There is a need to re-conceptualise work-based learning for early childhood practitioners, and the leader has a central role to play as  the sector continues to face rapid policy changes.  This was one of the key take-aways from the workshop presented by Emeritus Professor Dr Carol Aubrey, University of Warwick, at the ceremony on 29 April 2017 for the latest batch of 26 degree graduates of the Warwick Bachelor of Arts (Hons) Early Childhood Care and Education programme.

The workshop was organised by KLC International Institute (KLCII), which has partnered with Warwick to offer the 22-month part-time degree programme fully taught at KLCII by the University’s faculty.

In her workshop, Dr Aubrey brought the students through the nature and relevance of theory to practice, examining the definitions, models and contexts of early childhood leadership, nationally and internationally. She pointed out that in the last 10 years there has been more interest in early childhood leadership and central to that is pedagogy, which in an indisputable factor in quality.

She said that knowing theory is no guarantee of being a good leader, as it ultimately has to be proven effective through application. However, contextual and situational approaches to leadership have to take into consideration the early childhood centre’s own history, working and educational culture that can be mediated in many ways.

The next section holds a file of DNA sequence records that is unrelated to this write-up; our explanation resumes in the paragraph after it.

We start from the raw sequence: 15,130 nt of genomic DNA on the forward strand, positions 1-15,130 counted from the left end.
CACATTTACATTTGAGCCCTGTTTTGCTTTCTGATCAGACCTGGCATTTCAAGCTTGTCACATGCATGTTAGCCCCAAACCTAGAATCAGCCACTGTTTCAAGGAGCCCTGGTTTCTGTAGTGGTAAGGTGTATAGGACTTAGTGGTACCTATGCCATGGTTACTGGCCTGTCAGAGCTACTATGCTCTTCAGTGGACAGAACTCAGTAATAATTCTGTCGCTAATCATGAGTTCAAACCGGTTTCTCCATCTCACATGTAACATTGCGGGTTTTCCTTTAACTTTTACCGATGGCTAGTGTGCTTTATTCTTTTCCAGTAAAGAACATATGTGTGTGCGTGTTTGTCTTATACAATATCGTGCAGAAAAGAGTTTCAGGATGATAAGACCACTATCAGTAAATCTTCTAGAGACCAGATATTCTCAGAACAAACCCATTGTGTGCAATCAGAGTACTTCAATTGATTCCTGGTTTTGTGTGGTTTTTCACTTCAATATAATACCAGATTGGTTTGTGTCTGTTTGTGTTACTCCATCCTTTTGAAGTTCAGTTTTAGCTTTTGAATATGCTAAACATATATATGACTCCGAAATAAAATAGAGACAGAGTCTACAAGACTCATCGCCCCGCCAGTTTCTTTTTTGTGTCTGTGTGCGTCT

Leadership development, she added, requires learning based on problem-solving in real-life situations, reflection on actual experiences, confronting assumptions and challenge from new ideas, coaching to help mediate gap between actual/desired performance and the creation of a community of practice.

Therefore,  professional work-based learning would require three bodies of knowledge, namely leadership (pedagogic, contextual and distributed); professional learning and coaching and mentoring (as a sub-set of professional learning).

Dr Carol pointed out that it is crucial to have the following leadership attributes:

– A pedagogic leader and learner in a professional learning community who can create collective and collaborative learning community

– A contextual leader who can interpret both internal and external environment

– A distributive leader who develops structures and processes to support professional learning in a nurturing, enabling and inclusive environment

– A coach (co-thinker); mentor (jointly creating new knowledge)

Emeritus Professor Dr Carol Aubrey is from the Centre for Educational Studies at The University of Warwick. She is also the Co-ordinator of the Warwick undergraduate programme for Singapore.